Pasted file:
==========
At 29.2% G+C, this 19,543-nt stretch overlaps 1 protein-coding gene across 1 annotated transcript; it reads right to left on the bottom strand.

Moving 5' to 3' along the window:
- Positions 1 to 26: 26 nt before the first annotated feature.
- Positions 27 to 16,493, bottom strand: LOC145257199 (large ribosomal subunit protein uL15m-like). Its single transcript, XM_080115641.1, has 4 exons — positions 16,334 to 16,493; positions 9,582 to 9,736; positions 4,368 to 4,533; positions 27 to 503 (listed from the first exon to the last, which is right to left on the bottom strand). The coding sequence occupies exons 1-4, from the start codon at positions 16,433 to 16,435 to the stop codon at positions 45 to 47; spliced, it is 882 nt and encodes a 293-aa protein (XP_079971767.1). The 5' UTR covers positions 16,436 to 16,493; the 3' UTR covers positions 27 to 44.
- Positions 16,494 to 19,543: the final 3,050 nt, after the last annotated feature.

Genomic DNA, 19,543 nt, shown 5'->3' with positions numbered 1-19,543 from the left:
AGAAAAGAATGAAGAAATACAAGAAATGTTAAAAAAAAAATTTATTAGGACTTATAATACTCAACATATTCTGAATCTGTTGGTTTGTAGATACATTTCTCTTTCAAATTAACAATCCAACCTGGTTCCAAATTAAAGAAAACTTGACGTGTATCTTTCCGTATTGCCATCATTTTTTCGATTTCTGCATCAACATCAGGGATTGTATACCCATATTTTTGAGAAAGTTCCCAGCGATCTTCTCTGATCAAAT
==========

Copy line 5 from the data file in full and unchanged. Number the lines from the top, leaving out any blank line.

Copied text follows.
- Positions 16,494 to 19,543: the final 3,050 nt, after the last annotated feature.